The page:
Humor is also a way of saying something serious. - T. S. Eliot

Tuesday, August 31, 2010


"Hit the deck!"

I often say this to myself when I enter my bedroom.  Andi sleeps in our room, very lightly, and while I avoid entering the room as much as possible, sometimes I have to go in.  If she sees me, her sleep time is done for. The slightest rousing from her cues me to drop to the ground and army crawl to whatever it is I am after in my room. Some days it's laundry, other days, it's my M&M corner, and other (rare) days, it's my bed for a 20 minute nap.

Patrick and I mastered the army crawl years ago.  Mom and dad slept downstairs, and woken by our giddy little footsteps in years past, had warned us to stay in bed on Christmas eve.  Sneaking from our beds to find out what Santa had brought necessitated a more planned approach for viewing the contents of the family room in the wee hours of Christmas morning.

The days immediately before Christmas morning commenced practice drills after mom and dad went to bed. During daylight hours, we pow-wowed. "I'll come get you when they're in bed, then NO talking. You follow me."  (I was a natural born leader back then.)

Sometime after 11 PM, I'd slink out of my bed, walking so lightly I practically floated into my little brother's room. We had already gathered our flashlights in the light of day. Waking him, we'd both slide to the floor and begin the crawl, flashlights in hand.

The floating walk has stuck with me to this day. And 10 plus years of ballet and pointe only refined it.  "GOOD GOD WOMAN! Someone needs to tie a bell around your neck," Dave yells, startled, as he suddenly finds me standing next to him in the kitchen.

Dave has been tasked with completing a task at work in the next week --which is nearly humanly impossible-- while one of his bosses is off "compartmentalizing."  And you better believe the other bosses stayed true to form and are still handing him assignments that must be done NOW. For the last week, this has meant working til well past midnight, including the weekend.  By the fifth night of his scant presence in our home, no break imminently in sight, and after a long week of drama with family, friends, and Glen Beck in his new role as peacemaker, I had flat had it.  If only I could "compartmentalize", things might be easier, but since I live in reality (sometimes), this will not happen.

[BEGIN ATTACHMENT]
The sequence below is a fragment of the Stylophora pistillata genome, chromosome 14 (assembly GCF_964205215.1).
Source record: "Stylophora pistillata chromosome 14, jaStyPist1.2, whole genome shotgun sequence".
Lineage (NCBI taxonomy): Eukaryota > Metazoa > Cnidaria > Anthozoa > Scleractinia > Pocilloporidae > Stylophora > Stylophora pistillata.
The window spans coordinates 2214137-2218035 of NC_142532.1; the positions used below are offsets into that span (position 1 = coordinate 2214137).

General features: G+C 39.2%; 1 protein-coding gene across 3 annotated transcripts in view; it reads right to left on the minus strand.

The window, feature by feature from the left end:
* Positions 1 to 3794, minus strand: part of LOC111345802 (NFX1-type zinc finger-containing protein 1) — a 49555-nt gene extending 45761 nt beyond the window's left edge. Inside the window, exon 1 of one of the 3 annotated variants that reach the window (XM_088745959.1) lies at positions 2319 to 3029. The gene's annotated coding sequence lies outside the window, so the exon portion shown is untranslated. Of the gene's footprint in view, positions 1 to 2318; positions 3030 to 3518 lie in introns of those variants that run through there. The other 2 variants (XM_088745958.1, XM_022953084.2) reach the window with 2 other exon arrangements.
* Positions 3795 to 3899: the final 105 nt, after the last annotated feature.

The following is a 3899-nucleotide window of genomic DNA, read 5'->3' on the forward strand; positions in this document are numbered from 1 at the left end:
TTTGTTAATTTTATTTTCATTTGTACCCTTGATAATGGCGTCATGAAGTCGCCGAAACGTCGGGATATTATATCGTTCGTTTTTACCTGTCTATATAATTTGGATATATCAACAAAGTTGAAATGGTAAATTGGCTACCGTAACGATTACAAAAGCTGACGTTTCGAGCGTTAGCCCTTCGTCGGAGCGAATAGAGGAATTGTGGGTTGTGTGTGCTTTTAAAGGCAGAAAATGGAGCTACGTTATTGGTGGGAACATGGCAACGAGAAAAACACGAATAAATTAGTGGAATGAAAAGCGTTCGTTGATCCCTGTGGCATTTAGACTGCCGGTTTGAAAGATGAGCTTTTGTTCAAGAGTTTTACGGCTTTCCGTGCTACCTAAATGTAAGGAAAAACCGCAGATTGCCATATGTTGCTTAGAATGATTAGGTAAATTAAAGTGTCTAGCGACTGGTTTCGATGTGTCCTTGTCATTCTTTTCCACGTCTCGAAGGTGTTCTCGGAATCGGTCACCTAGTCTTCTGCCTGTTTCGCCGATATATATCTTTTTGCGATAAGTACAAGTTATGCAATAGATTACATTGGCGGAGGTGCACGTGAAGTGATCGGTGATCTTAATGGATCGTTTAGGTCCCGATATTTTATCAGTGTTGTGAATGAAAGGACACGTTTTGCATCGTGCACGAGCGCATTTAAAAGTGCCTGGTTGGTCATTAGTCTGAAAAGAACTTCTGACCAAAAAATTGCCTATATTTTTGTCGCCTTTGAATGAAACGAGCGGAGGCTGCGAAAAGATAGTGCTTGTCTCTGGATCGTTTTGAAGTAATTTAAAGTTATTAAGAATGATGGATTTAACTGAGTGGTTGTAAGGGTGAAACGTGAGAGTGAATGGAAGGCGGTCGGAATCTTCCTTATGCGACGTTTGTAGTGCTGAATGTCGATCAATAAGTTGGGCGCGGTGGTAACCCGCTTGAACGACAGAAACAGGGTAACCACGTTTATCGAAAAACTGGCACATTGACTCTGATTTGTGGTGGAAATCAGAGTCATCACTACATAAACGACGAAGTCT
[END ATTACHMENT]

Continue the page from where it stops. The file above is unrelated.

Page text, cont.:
*The preceding paragraph was brought to you by uncontrolled passive agression and you may ignore it if you wish.*

Laying on my bedroom floor that fifth evening, fresh out of M&M's, and never one to sit and do nothing, I explore my collection of miniature tea sets which were under my bed.  Buried in with my tea sets I found "The Witch's Burned Stew."  It was published in 1984 by the Edwards Elementary Writing Center. I authored this book in 3rd grade. I spent a lot of time in the writing center, finding it  a great way to avoid recess and kick ball.   My editor, a parent volunteer, would edit my book with me, and then she'd send me on my way with paper and markers to illustrate my book while she set to work typing the text.  We'd meet up in a week for her to preserve the pages in contact paper and bind it together.

I read the story to Sophia and Ella the day after finding my book. Finishing the story, I looked up, the third grader in me goofily smiling, and I couldn't wait for their feedback.  Sophia smiled, her embarrassed smile. Ella looked at me and said, "that was kinda stupid."

Per Ella's request, I read it again. The second reading was enough for her to make a certain judgment of my literary skills.


A decisive critic, Ella holds back nothing in her assessment of fledgling authors

The 34 year-old in me laughed.  Oh well.

Kenny Rogers sang in my ear, summarizing our week,

"You can't please everybody...

but you,

gotta please yourself."

No comments:

Post a Comment